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India sends rockets into space. So does it need our £210m aid?

Another day, another damning report into Britain’s great aid giveaway. It is almost enough to make you feel sorry for the army of Whitehall officials desperately trying to shovel vast sums of our cash abroad even as their bosses claim to be committed to austerity at home. This time it is the independent aid watchdog underlining the folly of the government’s pledge to give away a fixed proportion – 0.7 per cent – of Britain’s income, regardless of the needs of recipient nations or desires of their citizens.

The body’s investigation into spending on ‘fragile states’ shows the obvious repercussions of ramping up donations each year to hit a meaningless target invented half a century ago. Britain now spends an astonishing £12bn a year on aid – a sum bizarrely dismissed as ‘a very small amount’ by Westminster defenders, even some on the right. Almost a third goes on so-called ‘state-building’ in 28 struggling nations – but the inquiry found it was spent too fast, without proper scrutiny, with unrealistic targets and failed to make much difference.

This is hardly surprising. The huge sums lavished on these troubled places have doubled in three years – even as spending on Britain’s defence was slashed, the health service struggles and social care falls apart. Yet these scathing results will be brushed aside by the self-serving aid industry. Charity chiefs on six-figure salaries will carry on making sanctimonious claims of saving the world, echoed by politicians and pop stars trying to look compassionate.

Yet a growing body of experts and evidence conclude foreign aid is a waste of money, doing more harm than good by fueling conflict, feeding corruption and corroding democracy. Take Scots-born professor Angus Deaton, a world-renowned expert on measuring poverty. After a lifetime in the field, he shocked the aid world by concluding development aid was an illusion. As he told me, aid is not needed when conditions for development are present – yet when they are not there, as in fragile states, it can be damagingly corrosive.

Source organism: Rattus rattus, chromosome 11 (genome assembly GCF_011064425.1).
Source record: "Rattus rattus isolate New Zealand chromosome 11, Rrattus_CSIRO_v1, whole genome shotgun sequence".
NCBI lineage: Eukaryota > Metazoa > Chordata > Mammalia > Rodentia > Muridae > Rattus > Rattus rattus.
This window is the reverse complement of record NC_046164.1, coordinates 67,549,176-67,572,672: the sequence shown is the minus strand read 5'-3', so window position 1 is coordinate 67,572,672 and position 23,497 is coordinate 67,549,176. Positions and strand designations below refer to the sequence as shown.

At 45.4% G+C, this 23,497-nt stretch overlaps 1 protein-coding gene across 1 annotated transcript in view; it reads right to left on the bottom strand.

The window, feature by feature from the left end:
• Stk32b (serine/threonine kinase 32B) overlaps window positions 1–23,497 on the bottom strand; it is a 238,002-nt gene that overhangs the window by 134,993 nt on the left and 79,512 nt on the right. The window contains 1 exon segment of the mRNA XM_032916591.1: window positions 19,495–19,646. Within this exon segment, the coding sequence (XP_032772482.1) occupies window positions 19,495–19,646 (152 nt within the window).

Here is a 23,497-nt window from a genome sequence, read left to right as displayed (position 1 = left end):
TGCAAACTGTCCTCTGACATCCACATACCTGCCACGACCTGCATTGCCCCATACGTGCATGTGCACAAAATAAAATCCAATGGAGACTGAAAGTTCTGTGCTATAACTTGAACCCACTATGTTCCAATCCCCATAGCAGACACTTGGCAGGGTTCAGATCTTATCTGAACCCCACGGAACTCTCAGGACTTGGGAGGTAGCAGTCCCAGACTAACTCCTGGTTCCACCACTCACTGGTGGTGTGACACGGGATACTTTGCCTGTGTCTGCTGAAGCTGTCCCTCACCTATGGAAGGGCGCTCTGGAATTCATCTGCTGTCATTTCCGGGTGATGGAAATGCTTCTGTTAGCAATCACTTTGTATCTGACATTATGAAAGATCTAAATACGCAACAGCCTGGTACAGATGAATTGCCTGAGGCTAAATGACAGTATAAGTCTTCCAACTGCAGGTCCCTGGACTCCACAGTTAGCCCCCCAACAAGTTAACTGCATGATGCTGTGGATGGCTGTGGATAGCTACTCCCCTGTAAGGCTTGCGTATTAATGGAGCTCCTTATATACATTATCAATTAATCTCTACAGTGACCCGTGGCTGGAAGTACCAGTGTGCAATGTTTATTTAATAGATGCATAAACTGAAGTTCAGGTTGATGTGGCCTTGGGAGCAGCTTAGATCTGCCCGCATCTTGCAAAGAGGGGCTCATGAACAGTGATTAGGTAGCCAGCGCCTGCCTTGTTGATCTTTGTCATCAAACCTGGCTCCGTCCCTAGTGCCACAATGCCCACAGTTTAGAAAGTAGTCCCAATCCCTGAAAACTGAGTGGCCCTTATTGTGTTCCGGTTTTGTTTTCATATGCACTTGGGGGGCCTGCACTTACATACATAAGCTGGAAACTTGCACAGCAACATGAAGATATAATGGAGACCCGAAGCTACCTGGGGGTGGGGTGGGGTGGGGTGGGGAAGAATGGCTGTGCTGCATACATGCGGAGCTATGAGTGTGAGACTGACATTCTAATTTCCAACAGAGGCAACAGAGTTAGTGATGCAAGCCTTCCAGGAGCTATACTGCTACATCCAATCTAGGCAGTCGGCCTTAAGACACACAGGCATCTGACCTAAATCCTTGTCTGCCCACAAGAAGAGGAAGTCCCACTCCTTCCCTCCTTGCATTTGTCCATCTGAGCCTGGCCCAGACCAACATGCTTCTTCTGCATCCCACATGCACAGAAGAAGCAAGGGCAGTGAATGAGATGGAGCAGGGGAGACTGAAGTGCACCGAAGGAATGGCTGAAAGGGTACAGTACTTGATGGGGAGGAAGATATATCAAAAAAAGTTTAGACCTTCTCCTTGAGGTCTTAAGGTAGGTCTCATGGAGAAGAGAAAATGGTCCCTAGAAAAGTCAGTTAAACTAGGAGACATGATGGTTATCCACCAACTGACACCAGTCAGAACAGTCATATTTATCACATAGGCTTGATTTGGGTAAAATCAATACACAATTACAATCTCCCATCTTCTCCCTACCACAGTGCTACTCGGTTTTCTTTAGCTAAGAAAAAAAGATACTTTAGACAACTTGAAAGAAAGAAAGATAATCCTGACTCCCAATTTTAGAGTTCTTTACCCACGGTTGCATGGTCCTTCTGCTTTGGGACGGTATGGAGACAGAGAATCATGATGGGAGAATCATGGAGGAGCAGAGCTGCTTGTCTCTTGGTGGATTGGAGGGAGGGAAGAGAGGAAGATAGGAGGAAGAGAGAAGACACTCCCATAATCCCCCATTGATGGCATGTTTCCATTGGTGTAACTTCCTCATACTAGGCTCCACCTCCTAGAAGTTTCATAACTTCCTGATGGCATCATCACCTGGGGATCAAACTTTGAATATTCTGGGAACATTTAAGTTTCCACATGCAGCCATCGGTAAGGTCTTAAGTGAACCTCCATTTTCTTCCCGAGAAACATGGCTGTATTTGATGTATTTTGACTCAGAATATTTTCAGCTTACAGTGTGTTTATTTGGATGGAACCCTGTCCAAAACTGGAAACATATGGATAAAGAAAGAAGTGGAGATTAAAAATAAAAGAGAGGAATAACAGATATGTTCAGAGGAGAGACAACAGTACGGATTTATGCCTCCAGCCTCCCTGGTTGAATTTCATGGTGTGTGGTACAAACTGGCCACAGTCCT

Free money from abroad means dodgy regimes have no need to win consent from citizens by delivering decent public services and holding fair elections. Instead, they spend hard on security to entrench their rule. Now look at where the torrent of taxpayers’ cash is going. We are still giving hundreds of millions of pounds to India, despite its ambitious space programme and promises to stop. Also to Nigeria, another nation joining the space race as well as a major oil producer and home to some of the most corrupt politicians on earth. Its handout has more than doubled under the coalition.

Then there is Ethiopia, the biggest single recipient of our cash despite a horrific human rights record and the recent kidnap of a Brit as he travelled in the Middle East. You never hear ministers mention the billions they give to Brussels for its woefully-run aid projects. Mind you, they might struggle to defend huge sums spent sorting out the sewers in Turkey, let alone teaching teenagers to dance in Burkina Faso. The truth is capitalism and consumerism are driving rapid change in the developing world, especially when harnessed to improved governance. Aid is at best an irrelevance, at worst a brake on development.

And it is increasingly resented abroad – especially in Africa, since it promotes damaging images of people unable to help themselves and a continent too dangerous to visit. After all, how would you feel if young adults from Benin or Bolivia turned up in your town and told you how to run your schools, hospitals and government? It is easy to be generous with other peoples’ money, especially when taken from them in taxes. But this ill-advised aid splurge is one more reason why people are so fed up with Westminster, especially amid austerity at home.

Published by The Sun (13th February, 2015) by Ian Birreel

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